He was there when they stepped on the moon. He forgot he was on the air and he shouted, 'There . . . there . . . now--We have Contact!' Contact. For those who tuned in late, for the periodic watchers, he repeated: 'One small step . . .'
I was in high school and he was there with the body count. But he said it in such a way that you knew he wanted the war to end. He looked directly at you and said the numbers quietly. Shame, yes, but sorrowful patience, as if all things had passed before his eyes. And he understood that here at home, as well as in starving India, we would pass our next lives as meager cows.
My mother gets Reader's Digest. I come home from work, have a cup of coffee, and read it. I keep it beside my bed. I read it when I am too tired to read anything else. I read about Joe's kidney and Humor in Uniform. Always, there are human interest stories in which someone survives an ordeal of primal terror. Tonight it is Grizzly! Two teen-agers camping in the mountains are attacked by a bear. Sharon is dragged over a mile, unconscious. She is a good student loved by her parents, an honest girl loved by her boyfriend. Perhaps she is not a virgin; but in her heart, she is virginal. And she lies now in the furred arms of a beast. The grizzly drags her quietly, quietly. He will care for her all the days of his life . . . Sharon, his rose.
But alas. Already, rescuers have organized. Mercifully, her boyfriend is not among them. He is sleeping en route to the nearest hospital; his broken legs have excused him. In a few days, Sharon will bring him his food on a tray. She is spared. She is not demure. He gazes on her face, untouched but for a long thin scar near her mouth. Sharon says she remembers nothing of the bear. She only knows the tent was ripped open, that its heavy canvas fell across her face.
I turn out my light when I know my mother is sleeping. By then my eyes hurt and the streets of the town are deserted.
My father comes to me in a dream. He kneels beside me, touches my mouth. He turns my face gently toward him.
Let me see, he says. Let me see it.
He is looking for a scar, a sign. He wears only a towel around his waist. He presses himself against my thigh, pretending solicitude. But I know what he is doing; I turn my head in repulsion and stiffen. He smells of a sour musk and his forearms are black with hair. I think to myself, It's been years since he's had an erection--
Finally he stands. Cover yourself, I tell him.
I can't, he says, I'm hard.
On Saturdays I go to the Veterans of Foreign Wars rummage sales. They are held in the drafty basement of a church, rows of collapsible tables piled with objects. Sometimes I think I recognize the possessions of old friends: a class ring, yearbooks, football sweaters with our high school insignia. Would this one have fit Jason?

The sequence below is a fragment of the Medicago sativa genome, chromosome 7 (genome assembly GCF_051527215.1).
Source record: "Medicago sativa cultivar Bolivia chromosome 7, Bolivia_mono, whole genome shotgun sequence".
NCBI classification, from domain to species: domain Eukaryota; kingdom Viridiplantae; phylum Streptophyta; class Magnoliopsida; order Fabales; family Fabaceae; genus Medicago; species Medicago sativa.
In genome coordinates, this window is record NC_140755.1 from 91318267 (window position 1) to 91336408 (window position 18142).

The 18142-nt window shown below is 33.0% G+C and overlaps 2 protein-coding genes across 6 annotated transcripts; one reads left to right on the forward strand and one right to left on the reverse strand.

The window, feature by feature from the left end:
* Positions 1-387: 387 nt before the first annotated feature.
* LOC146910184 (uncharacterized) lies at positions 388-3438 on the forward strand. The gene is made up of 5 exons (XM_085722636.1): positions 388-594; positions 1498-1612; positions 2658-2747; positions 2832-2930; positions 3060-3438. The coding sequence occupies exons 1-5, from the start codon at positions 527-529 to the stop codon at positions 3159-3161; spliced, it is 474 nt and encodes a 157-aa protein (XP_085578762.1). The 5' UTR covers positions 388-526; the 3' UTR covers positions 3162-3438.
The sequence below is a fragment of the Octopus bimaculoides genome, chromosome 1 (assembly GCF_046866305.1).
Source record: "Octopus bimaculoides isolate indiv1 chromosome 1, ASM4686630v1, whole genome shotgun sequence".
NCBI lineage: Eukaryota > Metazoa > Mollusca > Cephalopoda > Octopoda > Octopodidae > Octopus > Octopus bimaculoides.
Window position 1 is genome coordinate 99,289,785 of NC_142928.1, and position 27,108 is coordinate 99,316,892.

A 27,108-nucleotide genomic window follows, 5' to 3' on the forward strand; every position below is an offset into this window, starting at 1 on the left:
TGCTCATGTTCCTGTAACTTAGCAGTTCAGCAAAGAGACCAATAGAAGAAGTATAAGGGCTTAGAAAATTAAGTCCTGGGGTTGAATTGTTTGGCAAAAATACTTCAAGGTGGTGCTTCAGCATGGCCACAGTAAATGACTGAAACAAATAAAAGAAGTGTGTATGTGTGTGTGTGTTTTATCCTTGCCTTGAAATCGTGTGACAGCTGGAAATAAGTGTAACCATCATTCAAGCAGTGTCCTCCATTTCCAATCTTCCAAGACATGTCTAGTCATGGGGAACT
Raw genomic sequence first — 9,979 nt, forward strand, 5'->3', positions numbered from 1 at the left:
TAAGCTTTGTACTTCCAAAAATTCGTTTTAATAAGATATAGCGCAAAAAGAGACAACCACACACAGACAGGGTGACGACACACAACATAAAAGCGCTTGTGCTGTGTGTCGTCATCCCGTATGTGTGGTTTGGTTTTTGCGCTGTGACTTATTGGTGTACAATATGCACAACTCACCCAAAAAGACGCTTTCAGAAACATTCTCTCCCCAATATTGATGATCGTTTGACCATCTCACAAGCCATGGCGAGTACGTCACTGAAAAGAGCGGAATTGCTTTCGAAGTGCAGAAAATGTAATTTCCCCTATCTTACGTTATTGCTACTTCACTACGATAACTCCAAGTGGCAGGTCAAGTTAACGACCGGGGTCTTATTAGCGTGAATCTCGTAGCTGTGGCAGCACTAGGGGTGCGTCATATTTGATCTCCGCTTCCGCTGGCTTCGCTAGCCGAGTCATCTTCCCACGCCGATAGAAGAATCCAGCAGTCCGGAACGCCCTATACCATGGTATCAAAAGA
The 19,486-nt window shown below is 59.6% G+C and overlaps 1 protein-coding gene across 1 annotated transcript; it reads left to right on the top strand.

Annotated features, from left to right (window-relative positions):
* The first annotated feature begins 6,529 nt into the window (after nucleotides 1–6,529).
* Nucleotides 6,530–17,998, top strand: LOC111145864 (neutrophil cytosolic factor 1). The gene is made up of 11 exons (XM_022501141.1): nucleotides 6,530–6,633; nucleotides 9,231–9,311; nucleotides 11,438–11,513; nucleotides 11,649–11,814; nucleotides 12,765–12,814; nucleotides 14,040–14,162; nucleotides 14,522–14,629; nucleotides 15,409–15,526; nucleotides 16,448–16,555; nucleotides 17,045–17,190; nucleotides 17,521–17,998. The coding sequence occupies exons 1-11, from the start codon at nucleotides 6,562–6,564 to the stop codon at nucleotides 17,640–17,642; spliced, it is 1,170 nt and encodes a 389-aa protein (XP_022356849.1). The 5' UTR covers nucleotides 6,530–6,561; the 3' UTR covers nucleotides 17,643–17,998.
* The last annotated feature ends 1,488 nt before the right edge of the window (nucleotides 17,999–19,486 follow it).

He used to spread it on the seat of the car on winter nights when we parked by country churches and graveyards. There seemed to be no ground, just water, a rolling, turning, building to a dull pain between my legs.
What's wrong? he said, What is it?
Jason, I can't . . . This pain--
It's only because you're afraid. If you'd let me go ahead--
I'm not afraid of you, I'd do anything for you. But Jason, why does it hurt like this?
We would try. But I couldn't. We made love with our hands. Our bodies were white. Out the window of the car, snow rose up in mounds across the fields. Afterward, he looked at me peacefully, sadly.
I held him and whispered, Soon, soon . . . we'll go away to school.
His sweater. He wore it that night we drove back from the football awards banquet. Jason made All-State but he hated football.
I hate it, he said. So what? he said, that I'm out there puking in the heat? Screaming 'Kill' at a sandbag?
I held his award in my lap, a gold man frozen in midleap. Don't play in college, I said. Refuse the money.
He was driving very slowly.
I can't see, he said, I can't see the edges of the road . . . Tell me if I start to fall off.
Jason, what do you mean?
He insisted I roll down the window and watch the edge. The banks of the road were gradual, sloping off into brush and trees on either side. White lines at the edge glowed up in dips and turns.
We're going to crash, he said.
No, Jason. You've driven this road before. We won't crash.
We're crashing, I know it, he said. Tell me, tell me I'm OK--
Here on the rummage sale table, there are three football sweaters. I see they are all too small to have belonged to Jason. So I buy an old soundtrack, The Sound of Music. Air, Austrian mountains. And an old robe to wear in the mornings. It upsets my mother to see me naked; she looks at me so curiously, as though she didn't recognize my body.
I pay for my purchases at the cash register. Behind the desk I glimpse stacks of Reader's Digests. The Ladies Auxiliary turns them inside out, stiffens and shellacs them. They make wastebaskets out of them.
I give my mother the record. She is pleased. She hugs me.
Oh, she says, I used to love the musicals. They made me happy. Then she stops and looks at me.
Didn't you do this? she says. Didn't you do this in high school?
Your class, she says. You did The Sound of Music.
Yes, I guess we did.
What a joke. I was the beautiful countess meant to marry Captain von Trapp before innocent Maria stole his heart. Jason was a threatening Nazi colonel with a bit part. He should have sung the lead but sports practices interfered with rehearsals. Tall, blond, aged in makeup under the lights, he encouraged sympathy for the bad guys and overshadowed the star. He appeared just often enough to make the play ridiculous.
My mother sits in the blue chair my father used for years.
Come quick, she says. Look--
She points to the television. Flickerings of Senate chambers, men in conservative suits. A commentator drones on about tax rebates.
There, says my mother. Hubert Humphrey. Look at him.
It's true. Humphrey is different, changed from his former toady self to a desiccated old man, not unlike the discarded shell of a locust. Now he rasps into the microphone about the people of these great states.
Old Hubert's had it, says my mother. He's a death mask.
That's what he gets for sucking blood for thirty years.
No, she says. No, he's got it too. Look at him! Cancer. Oh.
For God's sake, will you think of something else for once?
I don't know what you mean, she says. She goes on knitting.
All Hubert needs, I tell her, is a good roll in the hay.
You think that's what everyone needs.
Everyone does need it.
They do not. People aren't dogs. I seem to manage perfectly well without it, don't I?
Copyright © 2001 by Jayne Anne Phillips. All rights reserved. No part of this excerpt may be reproduced or reprinted without permission in writing from the publisher.